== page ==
I’m adding these together because they can go hand in hand. The feelings of quilt and inadequacy are the basis for suicidal thoughts. Some people will never experience suicidal thoughts, and some battle them everyday. Now there are suicidal thoughts, suicidal ideations, which is the plan you have when contemplating suicide. This is a higher level of than suicidal thoughts because you have a defined plan as to how you want to die, and then there’s the action of attempting or committing suicide, or what is called “suiciding” in today’s mental health community. This is due to the implication that committing suicide is implying that the person did something wrong when they took their own life. You might think, “Well ya they killed themselves. That’s wrong.” But here is where those of you that think that are WAY wrong.

If you have heard this before, well i’m going to say it again. No one who attempts suicide or actually follows through with it actually wants to die. It is not an act of selfishness, it does not make those who survived any less different than you. I say this because I was there, I had a plan to kill myself. Like mapped out to how i’d do it. I had everything. I was ready to go. I was at that moment where I was thinking of just seeing if I could follow through with it. And you know what? It scared the shit out of me. Absolutely the most terrifying thing you could ever imagine. The only thing stopping me was the thought of my family members crying after they had found out I was dead. I couldn’t bare to have that image run through my head as did it.

No one wants to die. No one. If someone tells you that they want to die, they don’t. They just can’t stand the pain. They want it to stop. What I said above regarding that these people are selfish is one hundred percent true. We think about everyone and everything as we contemplate death. We way the options, even in the final seconds, but the problem with why people actually do it is still vague. From my personal experience with it, death and my life were like two separate roads that never met. There was no way for me to compare the thought of not feeling pain to the thought of me having a good life to live for. It was like having two completely different mindsets. Like if you were to try to compare what shoes you were going to wear with what you ate last week, that’s the correlation that these thoughts had with each other. I just wanted the sadness and fear to go away. I love my family more than anything, and could that have played a part in my decision, of course. But there is just some part of me that couldn’t take it anymore, the depression. So that’s why I had a plan. If it got so bad, I had a way out.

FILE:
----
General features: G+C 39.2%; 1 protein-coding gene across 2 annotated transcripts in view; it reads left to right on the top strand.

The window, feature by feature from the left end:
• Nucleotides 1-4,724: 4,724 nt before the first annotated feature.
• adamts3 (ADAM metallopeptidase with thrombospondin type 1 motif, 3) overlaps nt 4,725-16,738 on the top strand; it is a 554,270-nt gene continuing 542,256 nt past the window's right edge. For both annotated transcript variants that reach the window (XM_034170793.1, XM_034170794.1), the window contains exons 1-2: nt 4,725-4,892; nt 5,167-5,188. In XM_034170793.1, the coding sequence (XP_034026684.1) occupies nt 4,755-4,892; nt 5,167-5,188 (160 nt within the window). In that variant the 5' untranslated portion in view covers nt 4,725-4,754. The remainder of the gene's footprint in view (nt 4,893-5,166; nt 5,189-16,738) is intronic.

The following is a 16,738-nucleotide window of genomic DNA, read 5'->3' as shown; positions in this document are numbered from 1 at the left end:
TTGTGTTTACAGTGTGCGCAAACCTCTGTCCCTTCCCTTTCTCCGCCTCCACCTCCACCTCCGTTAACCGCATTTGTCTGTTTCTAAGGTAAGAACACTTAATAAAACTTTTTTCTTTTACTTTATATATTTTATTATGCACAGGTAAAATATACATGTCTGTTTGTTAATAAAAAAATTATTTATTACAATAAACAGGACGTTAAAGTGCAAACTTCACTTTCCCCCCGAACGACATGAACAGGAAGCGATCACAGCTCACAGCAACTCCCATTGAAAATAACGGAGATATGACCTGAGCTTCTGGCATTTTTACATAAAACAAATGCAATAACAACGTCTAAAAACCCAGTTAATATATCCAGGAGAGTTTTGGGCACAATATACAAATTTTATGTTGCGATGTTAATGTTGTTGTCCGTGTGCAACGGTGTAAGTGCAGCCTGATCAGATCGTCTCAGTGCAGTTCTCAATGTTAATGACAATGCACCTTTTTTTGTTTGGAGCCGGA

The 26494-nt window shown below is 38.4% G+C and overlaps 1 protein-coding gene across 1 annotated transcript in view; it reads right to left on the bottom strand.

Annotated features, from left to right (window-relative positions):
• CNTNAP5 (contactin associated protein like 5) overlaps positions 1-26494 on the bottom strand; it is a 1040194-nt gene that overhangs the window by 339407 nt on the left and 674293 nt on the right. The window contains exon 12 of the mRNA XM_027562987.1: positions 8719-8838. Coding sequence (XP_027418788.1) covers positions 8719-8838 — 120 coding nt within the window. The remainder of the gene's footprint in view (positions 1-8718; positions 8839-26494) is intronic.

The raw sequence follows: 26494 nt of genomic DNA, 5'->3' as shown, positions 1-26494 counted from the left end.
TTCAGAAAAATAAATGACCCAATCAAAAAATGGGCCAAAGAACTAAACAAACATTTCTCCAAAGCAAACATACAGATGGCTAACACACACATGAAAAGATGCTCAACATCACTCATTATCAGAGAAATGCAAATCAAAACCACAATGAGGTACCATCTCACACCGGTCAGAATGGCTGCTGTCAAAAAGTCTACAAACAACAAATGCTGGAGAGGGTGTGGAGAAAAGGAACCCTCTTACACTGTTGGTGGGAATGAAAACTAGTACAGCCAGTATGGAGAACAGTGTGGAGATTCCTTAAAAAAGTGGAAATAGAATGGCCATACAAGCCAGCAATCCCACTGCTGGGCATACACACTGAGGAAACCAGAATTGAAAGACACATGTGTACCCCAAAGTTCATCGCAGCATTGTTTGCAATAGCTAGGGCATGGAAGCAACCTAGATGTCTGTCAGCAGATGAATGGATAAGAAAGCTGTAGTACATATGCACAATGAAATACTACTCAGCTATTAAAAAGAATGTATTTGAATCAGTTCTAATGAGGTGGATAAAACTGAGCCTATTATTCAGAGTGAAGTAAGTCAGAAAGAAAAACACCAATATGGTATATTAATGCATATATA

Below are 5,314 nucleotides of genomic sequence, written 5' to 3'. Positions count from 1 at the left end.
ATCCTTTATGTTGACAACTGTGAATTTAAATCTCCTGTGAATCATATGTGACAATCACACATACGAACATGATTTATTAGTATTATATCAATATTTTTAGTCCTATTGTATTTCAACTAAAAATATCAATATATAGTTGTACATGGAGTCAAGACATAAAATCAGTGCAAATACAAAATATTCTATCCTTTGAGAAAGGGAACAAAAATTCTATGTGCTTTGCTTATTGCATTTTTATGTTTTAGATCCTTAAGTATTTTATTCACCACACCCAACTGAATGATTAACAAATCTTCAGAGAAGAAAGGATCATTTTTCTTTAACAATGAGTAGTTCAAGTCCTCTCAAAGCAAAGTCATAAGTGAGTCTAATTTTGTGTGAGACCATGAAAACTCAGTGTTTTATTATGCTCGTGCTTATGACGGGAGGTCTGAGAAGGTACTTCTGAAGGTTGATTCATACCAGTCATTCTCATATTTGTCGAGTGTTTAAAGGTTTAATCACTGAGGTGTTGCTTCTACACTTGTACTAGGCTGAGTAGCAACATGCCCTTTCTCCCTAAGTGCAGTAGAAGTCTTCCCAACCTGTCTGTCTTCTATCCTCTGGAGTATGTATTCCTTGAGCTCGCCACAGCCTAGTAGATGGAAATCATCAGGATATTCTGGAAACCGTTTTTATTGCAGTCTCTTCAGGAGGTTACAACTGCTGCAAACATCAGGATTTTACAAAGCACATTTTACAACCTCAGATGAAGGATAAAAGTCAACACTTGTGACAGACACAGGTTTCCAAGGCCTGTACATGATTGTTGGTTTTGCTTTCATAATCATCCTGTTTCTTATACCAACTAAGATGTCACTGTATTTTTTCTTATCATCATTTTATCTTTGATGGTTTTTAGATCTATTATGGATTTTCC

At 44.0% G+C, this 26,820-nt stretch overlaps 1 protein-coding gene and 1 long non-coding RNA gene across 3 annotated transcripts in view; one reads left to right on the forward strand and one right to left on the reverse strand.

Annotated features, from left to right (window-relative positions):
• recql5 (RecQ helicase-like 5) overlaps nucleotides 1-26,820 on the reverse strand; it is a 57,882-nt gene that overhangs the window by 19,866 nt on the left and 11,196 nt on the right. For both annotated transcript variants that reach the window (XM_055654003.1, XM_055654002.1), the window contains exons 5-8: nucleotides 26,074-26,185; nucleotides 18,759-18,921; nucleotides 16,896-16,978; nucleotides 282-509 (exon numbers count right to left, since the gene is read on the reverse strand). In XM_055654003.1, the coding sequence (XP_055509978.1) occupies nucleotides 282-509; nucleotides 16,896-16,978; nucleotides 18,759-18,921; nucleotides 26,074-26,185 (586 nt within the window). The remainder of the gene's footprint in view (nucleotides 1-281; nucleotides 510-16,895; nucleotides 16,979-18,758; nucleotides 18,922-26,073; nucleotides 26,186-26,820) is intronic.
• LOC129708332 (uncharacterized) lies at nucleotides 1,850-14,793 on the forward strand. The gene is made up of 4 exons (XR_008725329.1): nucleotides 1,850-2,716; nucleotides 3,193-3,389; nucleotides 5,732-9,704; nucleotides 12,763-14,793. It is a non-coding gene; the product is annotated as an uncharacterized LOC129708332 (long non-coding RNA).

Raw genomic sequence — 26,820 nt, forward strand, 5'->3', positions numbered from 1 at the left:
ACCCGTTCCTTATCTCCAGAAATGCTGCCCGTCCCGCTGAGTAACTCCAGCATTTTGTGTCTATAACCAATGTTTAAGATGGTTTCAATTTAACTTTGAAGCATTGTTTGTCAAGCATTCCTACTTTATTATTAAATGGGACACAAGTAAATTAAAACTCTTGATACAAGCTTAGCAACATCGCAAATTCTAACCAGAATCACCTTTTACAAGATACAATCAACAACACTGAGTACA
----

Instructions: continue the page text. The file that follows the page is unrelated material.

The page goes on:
I am not saying that everyone needs to believe in God to get beat their demons, but my belief in the Man upstairs saved me. I prayed like hell every time I was going down that dark road. I would be balling my eyes out, pleading with God to make the fear and the sadness to just stop. I would do that every night. For years a found myself on my knees asking God to get me through the night. And you know what? Here I am, writing this to you. Is it a coincidence? Maybe, but someone close to me once told me that they’d rather believe in something beautiful all their life and it not be there after than for it to be there after, and they never had given it a chance. I believe in God with all my heart and soul.

Whatever you have to believe in, whatever you have to think about(your dog, your mom, your friends, your coworker who says hi to everyday), think about it. Don’t EVER GIVE UP! If you are reading this as a person who doesn’t understand depression, I beg you to reach out to your friend or coworker or family member. Show them some love. Give them a smile. You have no idea what it could do for their day.

National Suicide Prevention Lifeline
Call: 1-800-273-8255

Text: 741741

Crisis Textline
Text: 686868

NAMI Helpline
Call: 1-800-950-NAMI (6264), mon-fri, 10am-6pm ET

Published by thementalhealthminute

The Mental Health Minute was started as a way for individuals to come together and talk about their own mental health struggles, as well as seek advise from others on how to deal with these areas of their life.